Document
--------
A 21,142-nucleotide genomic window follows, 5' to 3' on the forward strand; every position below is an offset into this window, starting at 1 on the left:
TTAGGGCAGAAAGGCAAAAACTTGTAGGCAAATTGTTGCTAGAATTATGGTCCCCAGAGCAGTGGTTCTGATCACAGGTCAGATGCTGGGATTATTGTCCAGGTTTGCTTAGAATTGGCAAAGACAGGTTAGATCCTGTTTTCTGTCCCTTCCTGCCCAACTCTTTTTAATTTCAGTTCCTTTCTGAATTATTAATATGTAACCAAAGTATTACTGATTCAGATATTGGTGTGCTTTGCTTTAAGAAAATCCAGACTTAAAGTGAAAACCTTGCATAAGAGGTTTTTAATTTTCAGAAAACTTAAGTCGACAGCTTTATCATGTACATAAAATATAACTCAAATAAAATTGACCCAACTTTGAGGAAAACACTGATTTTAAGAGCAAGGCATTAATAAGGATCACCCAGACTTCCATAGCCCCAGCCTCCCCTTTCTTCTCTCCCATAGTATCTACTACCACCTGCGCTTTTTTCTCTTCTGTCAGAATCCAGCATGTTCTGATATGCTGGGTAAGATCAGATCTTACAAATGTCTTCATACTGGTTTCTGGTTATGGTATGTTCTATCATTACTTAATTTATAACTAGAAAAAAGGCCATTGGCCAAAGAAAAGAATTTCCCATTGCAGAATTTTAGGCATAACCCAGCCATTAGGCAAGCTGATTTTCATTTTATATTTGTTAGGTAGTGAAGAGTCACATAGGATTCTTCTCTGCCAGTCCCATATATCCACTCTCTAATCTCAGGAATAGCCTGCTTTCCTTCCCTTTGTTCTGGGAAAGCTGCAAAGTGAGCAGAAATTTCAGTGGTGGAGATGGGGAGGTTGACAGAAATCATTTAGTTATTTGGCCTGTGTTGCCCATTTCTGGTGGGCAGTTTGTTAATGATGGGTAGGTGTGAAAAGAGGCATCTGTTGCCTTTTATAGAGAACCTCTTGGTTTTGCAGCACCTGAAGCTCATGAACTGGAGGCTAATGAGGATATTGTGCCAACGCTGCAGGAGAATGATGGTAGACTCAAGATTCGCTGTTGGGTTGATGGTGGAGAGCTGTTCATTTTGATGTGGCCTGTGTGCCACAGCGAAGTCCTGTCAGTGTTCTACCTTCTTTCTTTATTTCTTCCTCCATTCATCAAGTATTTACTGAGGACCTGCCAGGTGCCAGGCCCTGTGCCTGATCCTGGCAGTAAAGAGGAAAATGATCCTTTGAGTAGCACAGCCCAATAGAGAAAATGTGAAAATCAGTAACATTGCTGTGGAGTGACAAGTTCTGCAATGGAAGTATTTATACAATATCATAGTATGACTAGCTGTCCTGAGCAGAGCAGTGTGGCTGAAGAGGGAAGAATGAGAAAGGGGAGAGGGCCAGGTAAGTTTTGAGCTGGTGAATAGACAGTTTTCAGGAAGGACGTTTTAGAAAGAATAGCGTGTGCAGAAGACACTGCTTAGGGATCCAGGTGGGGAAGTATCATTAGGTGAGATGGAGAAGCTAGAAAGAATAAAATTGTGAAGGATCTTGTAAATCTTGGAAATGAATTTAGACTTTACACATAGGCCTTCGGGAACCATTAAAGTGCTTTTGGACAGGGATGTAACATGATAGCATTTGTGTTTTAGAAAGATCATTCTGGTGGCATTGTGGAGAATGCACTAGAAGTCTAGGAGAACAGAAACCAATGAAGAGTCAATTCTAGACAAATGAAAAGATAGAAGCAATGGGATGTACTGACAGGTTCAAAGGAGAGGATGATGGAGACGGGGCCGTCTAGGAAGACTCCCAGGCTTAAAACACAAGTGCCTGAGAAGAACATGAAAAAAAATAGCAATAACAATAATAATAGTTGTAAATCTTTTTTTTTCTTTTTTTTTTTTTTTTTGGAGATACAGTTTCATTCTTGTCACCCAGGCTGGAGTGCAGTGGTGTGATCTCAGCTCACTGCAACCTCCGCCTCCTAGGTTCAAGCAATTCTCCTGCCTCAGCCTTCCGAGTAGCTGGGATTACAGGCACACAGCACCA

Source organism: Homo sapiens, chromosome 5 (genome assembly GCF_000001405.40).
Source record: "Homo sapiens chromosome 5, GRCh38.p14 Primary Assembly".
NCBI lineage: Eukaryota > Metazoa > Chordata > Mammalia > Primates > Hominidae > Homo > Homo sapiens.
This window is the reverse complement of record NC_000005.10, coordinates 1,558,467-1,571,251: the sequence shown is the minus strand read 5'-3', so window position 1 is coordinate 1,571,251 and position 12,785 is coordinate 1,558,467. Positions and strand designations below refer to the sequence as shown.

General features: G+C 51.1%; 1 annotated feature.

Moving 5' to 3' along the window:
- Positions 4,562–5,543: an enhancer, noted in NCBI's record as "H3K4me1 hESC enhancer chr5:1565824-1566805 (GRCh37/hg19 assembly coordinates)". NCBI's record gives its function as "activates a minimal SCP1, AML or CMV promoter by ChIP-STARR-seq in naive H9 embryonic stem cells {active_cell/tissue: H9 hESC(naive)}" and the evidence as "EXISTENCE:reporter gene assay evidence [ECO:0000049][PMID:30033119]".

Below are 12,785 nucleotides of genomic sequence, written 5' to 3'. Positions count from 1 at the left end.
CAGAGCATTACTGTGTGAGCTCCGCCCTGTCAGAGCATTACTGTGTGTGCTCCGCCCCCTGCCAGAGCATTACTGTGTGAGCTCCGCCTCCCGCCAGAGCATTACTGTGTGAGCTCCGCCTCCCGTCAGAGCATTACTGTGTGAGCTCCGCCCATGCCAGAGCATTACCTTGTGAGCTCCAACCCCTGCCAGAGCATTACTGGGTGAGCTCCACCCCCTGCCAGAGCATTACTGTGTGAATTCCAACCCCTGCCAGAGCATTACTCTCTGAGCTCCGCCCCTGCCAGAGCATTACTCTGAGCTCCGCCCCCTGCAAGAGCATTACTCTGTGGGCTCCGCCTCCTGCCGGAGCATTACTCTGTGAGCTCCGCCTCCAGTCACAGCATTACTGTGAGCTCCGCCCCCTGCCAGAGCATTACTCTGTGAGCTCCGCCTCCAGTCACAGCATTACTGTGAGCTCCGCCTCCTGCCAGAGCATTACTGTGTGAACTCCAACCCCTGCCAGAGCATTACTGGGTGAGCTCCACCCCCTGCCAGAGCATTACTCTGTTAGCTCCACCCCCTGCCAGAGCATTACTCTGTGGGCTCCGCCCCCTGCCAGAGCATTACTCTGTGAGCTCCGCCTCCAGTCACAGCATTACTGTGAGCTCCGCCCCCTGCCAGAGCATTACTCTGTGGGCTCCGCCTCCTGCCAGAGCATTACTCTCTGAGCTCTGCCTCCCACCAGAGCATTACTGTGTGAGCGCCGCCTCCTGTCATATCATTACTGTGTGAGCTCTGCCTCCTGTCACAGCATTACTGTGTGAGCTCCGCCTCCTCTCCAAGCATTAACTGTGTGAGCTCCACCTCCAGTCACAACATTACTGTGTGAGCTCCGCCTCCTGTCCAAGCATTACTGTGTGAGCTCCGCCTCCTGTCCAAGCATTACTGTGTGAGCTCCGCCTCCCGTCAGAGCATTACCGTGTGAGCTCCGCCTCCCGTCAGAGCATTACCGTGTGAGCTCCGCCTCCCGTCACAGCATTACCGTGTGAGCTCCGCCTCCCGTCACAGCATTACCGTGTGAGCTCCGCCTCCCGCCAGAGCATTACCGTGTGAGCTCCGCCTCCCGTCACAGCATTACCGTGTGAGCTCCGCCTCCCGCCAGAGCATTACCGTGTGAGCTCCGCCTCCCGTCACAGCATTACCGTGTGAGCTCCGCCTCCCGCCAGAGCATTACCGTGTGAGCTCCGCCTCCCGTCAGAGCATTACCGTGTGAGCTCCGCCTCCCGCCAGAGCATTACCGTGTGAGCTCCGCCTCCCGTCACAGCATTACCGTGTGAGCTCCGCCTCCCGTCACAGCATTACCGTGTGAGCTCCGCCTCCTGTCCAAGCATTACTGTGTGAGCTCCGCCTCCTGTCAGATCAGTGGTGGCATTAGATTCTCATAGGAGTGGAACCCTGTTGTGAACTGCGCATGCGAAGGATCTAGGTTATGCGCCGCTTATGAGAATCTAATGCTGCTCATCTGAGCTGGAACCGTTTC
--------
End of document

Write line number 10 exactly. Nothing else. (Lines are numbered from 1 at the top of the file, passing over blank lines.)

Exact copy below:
Below are 12,785 nucleotides of genomic sequence, written 5' to 3'. Positions count from 1 at the left end.